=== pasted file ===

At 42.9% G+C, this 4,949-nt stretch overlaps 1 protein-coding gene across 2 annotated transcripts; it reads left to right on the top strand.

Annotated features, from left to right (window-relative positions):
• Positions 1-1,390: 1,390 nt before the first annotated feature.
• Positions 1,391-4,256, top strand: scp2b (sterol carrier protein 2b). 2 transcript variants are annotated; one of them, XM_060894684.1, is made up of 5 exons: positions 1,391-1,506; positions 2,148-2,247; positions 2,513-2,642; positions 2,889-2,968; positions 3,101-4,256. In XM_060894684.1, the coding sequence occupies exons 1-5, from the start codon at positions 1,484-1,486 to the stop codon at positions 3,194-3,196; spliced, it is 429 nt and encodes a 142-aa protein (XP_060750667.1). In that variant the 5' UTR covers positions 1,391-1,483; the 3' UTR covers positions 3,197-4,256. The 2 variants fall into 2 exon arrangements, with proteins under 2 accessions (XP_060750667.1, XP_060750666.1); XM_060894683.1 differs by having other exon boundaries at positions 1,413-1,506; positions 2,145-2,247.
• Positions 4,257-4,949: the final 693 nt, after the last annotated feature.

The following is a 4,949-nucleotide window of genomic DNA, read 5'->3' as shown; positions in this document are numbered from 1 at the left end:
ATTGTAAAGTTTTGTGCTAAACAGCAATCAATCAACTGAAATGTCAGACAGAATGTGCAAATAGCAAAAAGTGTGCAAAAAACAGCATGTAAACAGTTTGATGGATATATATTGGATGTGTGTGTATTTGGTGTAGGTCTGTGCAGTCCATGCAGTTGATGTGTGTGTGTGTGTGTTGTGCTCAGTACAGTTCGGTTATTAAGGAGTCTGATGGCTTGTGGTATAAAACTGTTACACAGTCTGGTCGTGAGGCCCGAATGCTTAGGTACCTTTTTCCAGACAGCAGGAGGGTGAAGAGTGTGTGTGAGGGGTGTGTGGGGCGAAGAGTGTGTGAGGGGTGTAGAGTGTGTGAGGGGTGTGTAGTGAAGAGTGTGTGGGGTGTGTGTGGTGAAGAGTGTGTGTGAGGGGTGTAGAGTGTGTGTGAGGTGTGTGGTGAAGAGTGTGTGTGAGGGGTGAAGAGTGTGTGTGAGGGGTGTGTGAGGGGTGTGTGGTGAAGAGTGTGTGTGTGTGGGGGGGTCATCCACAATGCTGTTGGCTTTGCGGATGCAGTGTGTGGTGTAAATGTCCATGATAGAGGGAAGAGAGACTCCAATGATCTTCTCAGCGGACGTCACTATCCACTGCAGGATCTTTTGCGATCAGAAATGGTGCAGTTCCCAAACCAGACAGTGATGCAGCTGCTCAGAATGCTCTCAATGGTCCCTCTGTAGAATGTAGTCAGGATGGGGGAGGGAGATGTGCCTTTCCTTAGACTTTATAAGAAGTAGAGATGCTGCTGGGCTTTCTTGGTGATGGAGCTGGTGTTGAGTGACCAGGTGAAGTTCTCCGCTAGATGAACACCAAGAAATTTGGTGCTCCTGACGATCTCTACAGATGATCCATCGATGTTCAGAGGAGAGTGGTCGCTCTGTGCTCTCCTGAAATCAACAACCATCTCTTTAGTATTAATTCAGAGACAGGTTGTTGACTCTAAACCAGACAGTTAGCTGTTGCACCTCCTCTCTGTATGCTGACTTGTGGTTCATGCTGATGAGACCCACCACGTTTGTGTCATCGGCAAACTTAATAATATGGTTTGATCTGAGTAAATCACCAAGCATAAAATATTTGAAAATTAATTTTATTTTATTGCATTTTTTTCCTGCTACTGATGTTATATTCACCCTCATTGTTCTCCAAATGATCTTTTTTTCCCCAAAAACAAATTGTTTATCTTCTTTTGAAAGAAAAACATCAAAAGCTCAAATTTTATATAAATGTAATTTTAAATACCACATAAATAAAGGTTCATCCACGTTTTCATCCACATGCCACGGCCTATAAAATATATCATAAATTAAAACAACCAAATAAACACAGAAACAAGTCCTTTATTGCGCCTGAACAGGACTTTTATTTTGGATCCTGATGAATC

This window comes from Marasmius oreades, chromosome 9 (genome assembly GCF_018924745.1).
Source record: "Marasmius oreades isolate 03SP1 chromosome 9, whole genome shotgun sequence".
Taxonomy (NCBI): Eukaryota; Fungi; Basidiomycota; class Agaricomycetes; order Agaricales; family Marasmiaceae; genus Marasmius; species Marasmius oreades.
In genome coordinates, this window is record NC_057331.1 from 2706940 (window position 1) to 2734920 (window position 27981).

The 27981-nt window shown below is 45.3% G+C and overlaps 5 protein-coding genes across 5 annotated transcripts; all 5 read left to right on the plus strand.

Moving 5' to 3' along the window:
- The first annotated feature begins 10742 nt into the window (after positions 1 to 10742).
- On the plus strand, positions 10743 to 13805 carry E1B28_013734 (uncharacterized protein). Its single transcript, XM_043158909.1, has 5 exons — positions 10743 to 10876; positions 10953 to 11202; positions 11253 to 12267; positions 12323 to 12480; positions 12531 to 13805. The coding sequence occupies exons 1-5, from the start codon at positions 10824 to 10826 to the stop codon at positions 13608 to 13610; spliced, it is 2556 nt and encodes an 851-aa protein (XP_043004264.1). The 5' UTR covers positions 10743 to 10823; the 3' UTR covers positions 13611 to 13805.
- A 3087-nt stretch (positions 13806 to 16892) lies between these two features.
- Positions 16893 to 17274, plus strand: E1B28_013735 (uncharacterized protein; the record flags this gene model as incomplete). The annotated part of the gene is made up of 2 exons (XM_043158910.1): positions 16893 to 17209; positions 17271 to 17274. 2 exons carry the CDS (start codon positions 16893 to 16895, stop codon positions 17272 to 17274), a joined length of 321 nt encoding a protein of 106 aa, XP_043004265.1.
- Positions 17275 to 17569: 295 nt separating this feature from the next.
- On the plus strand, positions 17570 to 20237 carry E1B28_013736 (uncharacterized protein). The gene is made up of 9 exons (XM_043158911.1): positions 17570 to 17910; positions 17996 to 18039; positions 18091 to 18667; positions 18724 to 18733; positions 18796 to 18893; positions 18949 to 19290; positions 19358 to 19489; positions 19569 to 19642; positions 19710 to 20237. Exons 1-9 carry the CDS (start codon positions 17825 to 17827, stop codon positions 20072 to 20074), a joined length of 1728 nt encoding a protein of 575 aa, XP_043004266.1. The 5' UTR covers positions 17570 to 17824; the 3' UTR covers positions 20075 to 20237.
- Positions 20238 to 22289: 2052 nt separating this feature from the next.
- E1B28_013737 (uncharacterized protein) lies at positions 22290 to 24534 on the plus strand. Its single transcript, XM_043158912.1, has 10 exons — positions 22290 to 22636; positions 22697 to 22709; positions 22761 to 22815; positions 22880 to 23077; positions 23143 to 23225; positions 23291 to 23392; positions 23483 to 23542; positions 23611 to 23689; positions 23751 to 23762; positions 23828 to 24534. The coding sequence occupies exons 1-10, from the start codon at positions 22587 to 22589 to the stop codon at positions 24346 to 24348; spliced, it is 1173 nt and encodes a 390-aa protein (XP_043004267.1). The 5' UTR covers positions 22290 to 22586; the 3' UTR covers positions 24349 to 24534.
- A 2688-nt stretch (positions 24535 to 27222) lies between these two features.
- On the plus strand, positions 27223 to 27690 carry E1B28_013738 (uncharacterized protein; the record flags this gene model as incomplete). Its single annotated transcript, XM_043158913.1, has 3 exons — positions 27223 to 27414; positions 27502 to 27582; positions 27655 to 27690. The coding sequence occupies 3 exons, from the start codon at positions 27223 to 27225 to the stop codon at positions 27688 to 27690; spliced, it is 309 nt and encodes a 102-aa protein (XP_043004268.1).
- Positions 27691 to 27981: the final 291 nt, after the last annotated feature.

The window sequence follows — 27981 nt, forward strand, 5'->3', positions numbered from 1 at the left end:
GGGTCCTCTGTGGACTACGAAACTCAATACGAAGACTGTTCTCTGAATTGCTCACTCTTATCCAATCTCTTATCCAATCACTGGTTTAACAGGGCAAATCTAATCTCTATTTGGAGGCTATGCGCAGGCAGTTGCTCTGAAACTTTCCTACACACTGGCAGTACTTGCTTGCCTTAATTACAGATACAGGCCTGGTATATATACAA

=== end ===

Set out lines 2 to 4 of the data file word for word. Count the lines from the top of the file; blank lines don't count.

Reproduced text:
Annotated features, from left to right (window-relative positions):
• Positions 1-1,390: 1,390 nt before the first annotated feature.
• Positions 1,391-4,256, top strand: scp2b (sterol carrier protein 2b). 2 transcript variants are annotated; one of them, XM_060894684.1, is made up of 5 exons: positions 1,391-1,506; positions 2,148-2,247; positions 2,513-2,642; positions 2,889-2,968; positions 3,101-4,256. In XM_060894684.1, the coding sequence occupies exons 1-5, from the start codon at positions 1,484-1,486 to the stop codon at positions 3,194-3,196; spliced, it is 429 nt and encodes a 142-aa protein (XP_060750667.1). In that variant the 5' UTR covers positions 1,391-1,483; the 3' UTR covers positions 3,197-4,256. The 2 variants fall into 2 exon arrangements, with proteins under 2 accessions (XP_060750667.1, XP_060750666.1); XM_060894683.1 differs by having other exon boundaries at positions 1,413-1,506; positions 2,145-2,247.